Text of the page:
Of fishing, there, is abundance in the bay and along the coast; and one of the pleasantest ways of spending a few hours on a blazing summer's day is to ship in one of the many yachts plying for hire, and cruise along the coast. A long string of mackerel, with a satisfactory admixture of cod and other " strange fishes," is a sure result-in addition to a tanned complexion and a vast increase of health and cheerfulness. The bathing on the shore, Port Skillion, in one of the numerous creeks "round the Head," or even out of a boat in the bay itself, is unequalled anywhere, and, after such a "dip" the visitor returns to his temporary abode "like a giant refreshed," and with an appetite which would alarm his people at home.
The churches of all denominations (both Established and Free Churches) make ample provision for visitors, and during the season special preachers of well-known pulpit ability from England are frequently to be heard. The service at Kirk Braddan on Sunday morning a, held in the open air in the old churchyard, is attended by vast crowds ranging from 3,000 to 10,000 persons. During the month of August a service is held on Douglas Head each Sunday afternoon, when the Lord Bishop of the diocese or some well-known Anglican preacher gives an address, and collections are taken for one or other of the local charities.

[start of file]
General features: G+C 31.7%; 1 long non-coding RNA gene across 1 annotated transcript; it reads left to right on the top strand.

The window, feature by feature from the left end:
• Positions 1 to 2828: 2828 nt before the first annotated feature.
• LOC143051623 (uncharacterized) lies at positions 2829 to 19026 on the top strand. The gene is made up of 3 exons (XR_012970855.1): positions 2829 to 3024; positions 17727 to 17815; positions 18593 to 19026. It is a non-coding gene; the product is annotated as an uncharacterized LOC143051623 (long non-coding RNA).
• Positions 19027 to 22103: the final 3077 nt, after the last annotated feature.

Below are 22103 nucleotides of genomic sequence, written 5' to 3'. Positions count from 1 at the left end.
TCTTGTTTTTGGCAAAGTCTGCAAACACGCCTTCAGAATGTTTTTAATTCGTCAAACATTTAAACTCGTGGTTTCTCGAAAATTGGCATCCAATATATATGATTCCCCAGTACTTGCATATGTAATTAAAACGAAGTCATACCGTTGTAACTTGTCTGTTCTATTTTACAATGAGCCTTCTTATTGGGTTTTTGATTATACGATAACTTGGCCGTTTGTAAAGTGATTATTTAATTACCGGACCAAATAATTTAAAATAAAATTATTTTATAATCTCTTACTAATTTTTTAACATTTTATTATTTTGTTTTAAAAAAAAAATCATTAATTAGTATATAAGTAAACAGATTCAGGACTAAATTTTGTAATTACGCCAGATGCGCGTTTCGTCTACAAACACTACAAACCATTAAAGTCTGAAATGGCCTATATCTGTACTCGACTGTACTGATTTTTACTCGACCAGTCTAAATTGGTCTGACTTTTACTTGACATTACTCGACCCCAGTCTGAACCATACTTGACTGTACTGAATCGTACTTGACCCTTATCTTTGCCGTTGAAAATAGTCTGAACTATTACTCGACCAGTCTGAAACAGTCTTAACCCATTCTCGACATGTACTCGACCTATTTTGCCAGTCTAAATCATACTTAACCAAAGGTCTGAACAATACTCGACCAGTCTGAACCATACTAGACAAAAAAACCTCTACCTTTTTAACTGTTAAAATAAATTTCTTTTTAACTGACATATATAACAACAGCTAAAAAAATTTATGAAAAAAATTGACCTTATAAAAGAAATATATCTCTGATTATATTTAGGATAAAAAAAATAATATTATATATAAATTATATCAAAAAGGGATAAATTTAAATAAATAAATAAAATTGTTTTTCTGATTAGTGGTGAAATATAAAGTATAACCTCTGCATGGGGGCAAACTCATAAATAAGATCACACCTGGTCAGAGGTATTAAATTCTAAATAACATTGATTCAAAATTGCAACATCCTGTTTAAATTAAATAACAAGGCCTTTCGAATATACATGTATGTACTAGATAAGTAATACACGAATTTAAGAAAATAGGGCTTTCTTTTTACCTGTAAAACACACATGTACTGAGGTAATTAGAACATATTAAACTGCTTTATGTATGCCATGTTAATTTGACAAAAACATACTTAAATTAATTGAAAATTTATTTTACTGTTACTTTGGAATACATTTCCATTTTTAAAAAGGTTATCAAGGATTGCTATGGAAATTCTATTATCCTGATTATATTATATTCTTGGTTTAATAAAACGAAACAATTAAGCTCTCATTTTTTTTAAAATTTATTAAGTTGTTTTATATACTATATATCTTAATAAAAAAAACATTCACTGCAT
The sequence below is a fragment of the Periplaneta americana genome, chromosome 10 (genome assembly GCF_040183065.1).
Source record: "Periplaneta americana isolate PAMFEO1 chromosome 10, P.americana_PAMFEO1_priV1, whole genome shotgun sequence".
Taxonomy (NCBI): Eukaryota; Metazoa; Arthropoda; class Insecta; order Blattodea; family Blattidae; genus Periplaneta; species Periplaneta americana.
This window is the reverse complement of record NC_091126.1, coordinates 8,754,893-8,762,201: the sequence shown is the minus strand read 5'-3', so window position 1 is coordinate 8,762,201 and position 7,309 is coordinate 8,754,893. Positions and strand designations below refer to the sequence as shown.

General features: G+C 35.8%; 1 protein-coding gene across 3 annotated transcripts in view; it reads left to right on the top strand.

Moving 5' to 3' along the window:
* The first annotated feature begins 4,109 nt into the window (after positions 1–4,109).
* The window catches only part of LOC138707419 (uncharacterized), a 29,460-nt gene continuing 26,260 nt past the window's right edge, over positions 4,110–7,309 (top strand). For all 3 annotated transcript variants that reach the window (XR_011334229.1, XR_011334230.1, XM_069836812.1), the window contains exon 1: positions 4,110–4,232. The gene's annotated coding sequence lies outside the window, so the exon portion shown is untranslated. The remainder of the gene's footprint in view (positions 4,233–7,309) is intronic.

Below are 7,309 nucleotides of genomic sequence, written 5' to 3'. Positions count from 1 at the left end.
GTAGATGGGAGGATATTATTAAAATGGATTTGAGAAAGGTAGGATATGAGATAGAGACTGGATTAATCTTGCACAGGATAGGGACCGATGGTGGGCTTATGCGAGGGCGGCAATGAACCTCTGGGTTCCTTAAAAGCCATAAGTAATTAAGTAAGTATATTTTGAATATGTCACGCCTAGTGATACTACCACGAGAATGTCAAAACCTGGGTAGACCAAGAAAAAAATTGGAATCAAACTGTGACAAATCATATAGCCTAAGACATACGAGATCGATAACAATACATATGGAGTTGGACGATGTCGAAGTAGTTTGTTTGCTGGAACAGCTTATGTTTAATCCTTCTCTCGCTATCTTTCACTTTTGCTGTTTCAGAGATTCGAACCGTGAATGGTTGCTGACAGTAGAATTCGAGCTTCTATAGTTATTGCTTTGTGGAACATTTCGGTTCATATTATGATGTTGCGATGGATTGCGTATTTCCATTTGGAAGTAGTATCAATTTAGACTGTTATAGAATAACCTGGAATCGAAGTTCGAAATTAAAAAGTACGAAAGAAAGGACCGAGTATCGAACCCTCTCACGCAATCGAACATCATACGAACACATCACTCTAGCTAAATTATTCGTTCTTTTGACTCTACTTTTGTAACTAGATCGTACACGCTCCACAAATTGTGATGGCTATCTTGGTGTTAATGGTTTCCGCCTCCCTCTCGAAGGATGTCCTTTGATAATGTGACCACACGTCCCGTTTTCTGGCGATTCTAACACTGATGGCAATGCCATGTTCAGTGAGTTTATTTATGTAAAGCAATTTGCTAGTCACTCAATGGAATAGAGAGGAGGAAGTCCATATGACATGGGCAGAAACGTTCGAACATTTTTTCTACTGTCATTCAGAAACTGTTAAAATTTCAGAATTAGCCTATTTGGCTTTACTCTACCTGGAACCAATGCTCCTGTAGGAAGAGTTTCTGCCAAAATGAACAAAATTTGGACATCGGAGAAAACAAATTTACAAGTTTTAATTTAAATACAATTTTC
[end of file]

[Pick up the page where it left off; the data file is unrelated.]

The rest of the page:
Among the many suburban walks in the neighbourhood of Douglas, the most popular and most attractive are those through the NUNNERY GROUNDS to the OLD PARISH CHURCH OF KIRK BRADDAN, returning by the Peel-road; to TROMODE and CASTLEWARD, by the valley of the Glas, with its many objects of interest to antiquarians and others; to ONCHAN HEAD, with its noble outlook; to, GROUDLE and GARWICK, by the Electric Railway; or PORT SODERICK, with its rocky caves, by the Southern Electric Tramway or the Isle of Man Railway; and the GROGGA VALLEY, by the Marine Drive.